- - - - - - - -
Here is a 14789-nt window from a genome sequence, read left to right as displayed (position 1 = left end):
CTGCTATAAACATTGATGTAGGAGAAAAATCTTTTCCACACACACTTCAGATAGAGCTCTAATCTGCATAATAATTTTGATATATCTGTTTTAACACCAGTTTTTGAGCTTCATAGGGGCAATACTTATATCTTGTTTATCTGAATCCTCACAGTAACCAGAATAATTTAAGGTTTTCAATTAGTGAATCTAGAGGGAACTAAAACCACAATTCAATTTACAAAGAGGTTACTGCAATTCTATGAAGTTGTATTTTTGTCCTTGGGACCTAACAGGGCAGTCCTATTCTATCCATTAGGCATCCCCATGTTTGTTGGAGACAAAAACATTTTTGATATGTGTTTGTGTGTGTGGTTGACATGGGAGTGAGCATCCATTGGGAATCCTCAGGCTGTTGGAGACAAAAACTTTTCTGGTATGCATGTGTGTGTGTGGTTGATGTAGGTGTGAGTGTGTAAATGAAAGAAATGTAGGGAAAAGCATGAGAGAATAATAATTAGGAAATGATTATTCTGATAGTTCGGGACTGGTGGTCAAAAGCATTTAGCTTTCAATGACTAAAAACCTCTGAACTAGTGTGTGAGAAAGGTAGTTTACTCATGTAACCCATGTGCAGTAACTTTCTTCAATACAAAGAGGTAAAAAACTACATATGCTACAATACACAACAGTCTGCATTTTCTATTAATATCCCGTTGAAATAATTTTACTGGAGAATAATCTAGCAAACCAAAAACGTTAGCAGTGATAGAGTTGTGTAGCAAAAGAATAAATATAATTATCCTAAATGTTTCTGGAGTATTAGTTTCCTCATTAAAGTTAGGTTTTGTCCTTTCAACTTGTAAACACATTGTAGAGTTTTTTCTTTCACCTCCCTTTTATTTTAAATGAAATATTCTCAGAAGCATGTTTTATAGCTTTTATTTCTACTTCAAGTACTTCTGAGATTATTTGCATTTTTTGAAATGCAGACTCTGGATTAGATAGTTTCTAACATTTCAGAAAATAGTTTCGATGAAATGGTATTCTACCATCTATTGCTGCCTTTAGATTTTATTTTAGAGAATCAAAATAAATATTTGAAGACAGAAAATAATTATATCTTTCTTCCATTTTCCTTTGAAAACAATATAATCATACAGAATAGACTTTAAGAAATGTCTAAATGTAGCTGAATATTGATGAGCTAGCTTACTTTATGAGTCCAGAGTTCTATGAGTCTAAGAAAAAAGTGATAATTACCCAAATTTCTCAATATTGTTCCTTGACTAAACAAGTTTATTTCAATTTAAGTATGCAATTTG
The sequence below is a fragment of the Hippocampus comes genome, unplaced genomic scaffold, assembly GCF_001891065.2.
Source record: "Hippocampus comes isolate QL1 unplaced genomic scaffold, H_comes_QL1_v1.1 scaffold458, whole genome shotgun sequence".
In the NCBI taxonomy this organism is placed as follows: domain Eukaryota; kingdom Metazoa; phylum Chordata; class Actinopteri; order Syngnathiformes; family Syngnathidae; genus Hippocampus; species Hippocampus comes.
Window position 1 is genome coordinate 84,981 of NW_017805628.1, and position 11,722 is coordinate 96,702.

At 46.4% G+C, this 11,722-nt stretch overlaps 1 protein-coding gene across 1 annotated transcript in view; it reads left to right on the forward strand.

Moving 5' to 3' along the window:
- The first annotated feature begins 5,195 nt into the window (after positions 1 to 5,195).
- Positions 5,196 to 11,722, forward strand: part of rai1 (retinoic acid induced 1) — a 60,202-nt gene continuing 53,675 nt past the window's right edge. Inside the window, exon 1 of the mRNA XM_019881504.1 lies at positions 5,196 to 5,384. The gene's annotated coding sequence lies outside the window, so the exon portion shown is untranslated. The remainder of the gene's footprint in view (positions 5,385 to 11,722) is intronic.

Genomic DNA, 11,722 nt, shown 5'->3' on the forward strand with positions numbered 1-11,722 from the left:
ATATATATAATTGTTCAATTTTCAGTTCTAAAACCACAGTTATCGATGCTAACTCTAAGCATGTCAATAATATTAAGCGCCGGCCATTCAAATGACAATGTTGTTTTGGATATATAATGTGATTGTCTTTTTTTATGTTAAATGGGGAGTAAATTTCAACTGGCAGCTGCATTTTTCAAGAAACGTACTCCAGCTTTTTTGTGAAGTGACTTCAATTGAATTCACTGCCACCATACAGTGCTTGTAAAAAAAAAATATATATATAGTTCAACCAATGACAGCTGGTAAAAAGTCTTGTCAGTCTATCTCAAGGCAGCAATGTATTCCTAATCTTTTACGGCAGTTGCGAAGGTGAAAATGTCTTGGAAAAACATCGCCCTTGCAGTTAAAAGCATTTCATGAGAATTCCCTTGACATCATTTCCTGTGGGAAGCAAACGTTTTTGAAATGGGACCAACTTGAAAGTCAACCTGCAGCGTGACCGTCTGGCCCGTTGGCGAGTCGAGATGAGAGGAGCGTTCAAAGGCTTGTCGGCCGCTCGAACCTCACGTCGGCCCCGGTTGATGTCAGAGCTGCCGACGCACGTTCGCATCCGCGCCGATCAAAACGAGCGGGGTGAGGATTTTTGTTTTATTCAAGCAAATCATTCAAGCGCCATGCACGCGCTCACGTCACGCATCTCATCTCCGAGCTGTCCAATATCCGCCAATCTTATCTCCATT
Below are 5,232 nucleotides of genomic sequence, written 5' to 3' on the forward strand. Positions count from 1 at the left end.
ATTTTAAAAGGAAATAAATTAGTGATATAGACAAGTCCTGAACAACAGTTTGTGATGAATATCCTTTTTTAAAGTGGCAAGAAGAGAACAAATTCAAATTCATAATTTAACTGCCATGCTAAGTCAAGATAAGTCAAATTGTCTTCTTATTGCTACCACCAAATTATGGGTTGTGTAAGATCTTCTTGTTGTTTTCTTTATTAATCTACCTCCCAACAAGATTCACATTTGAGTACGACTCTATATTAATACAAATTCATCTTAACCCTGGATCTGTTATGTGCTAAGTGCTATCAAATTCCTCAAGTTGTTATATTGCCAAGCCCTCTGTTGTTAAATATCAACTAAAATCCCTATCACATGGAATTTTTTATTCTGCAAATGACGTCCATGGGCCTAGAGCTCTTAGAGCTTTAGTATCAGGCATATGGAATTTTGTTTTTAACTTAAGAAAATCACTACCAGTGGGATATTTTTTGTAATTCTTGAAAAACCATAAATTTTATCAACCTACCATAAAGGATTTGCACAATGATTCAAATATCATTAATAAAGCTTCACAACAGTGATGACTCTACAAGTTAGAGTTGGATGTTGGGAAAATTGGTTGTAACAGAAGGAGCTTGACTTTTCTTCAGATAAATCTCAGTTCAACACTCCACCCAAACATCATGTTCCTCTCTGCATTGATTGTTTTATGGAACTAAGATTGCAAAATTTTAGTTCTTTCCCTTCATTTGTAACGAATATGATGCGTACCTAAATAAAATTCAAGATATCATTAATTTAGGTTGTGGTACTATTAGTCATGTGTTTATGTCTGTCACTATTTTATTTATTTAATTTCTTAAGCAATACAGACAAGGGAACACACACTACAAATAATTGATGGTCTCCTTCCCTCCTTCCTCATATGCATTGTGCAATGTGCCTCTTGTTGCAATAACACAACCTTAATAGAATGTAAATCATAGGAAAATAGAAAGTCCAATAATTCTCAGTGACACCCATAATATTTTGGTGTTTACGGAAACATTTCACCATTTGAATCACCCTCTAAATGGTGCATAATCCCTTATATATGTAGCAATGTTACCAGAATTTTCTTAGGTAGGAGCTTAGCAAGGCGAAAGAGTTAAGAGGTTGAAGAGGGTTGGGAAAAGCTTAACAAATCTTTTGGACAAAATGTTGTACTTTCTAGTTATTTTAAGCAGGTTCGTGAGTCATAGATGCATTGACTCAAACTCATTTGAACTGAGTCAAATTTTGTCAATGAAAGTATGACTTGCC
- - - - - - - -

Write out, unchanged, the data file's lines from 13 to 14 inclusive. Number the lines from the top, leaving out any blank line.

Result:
Below are 5,232 nucleotides of genomic sequence, written 5' to 3' on the forward strand. Positions count from 1 at the left end.
ATTTTAAAAGGAAATAAATTAGTGATATAGACAAGTCCTGAACAACAGTTTGTGATGAATATCCTTTTTTAAAGTGGCAAGAAGAGAACAAATTCAAATTCATAATTTAACTGCCATGCTAAGTCAAGATAAGTCAAATTGTCTTCTTATTGCTACCACCAAATTATGGGTTGTGTAAGATCTTCTTGTTGTTTTCTTTATTAATCTACCTCCCAACAAGATTCACATTTGAGTACGACTCTATATTAATACAAATTCATCTTAACCCTGGATCTGTTATGTGCTAAGTGCTATCAAATTCCTCAAGTTGTTATATTGCCAAGCCCTCTGTTGTTAAATATCAACTAAAATCCCTATCACATGGAATTTTTTATTCTGCAAATGACGTCCATGGGCCTAGAGCTCTTAGAGCTTTAGTATCAGGCATATGGAATTTTGTTTTTAACTTAAGAAAATCACTACCAGTGGGATATTTTTTGTAATTCTTGAAAAACCATAAATTTTATCAACCTACCATAAAGGATTTGCACAATGATTCAAATATCATTAATAAAGCTTCACAACAGTGATGACTCTACAAGTTAGAGTTGGATGTTGGGAAAATTGGTTGTAACAGAAGGAGCTTGACTTTTCTTCAGATAAATCTCAGTTCAACACTCCACCCAAACATCATGTTCCTCTCTGCATTGATTGTTTTATGGAACTAAGATTGCAAAATTTTAGTTCTTTCCCTTCATTTGTAACGAATATGATGCGTACCTAAATAAAATTCAAGATATCATTAATTTAGGTTGTGGTACTATTAGTCATGTGTTTATGTCTGTCACTATTTTATTTATTTAATTTCTTAAGCAATACAGACAAGGGAACACACACTACAAATAATTGATGGTCTCCTTCCCTCCTTCCTCATATGCATTGTGCAATGTGCCTCTTGTTGCAATAACACAACCTTAATAGAATGTAAATCATAGGAAAATAGAAAGTCCAATAATTCTCAGTGACACCCATAATATTTTGGTGTTTACGGAAACATTTCACCATTTGAATCACCCTCTAAATGGTGCATAATCCCTTATATATGTAGCAATGTTACCAGAATTTTCTTAGGTAGGAGCTTAGCAAGGCGAAAGAGTTAAGAGGTTGAAGAGGGTTGGGAAAAGCTTAACAAATCTTTTGGACAAAATGTTGTACTTTCTAGTTATTTTAAGCAGGTTCGTGAGTCATAGATGCATTGACTCAAACTCATTTGAACTGAGTCAAATTTTGTCAATGAAAGTATGACTTGCC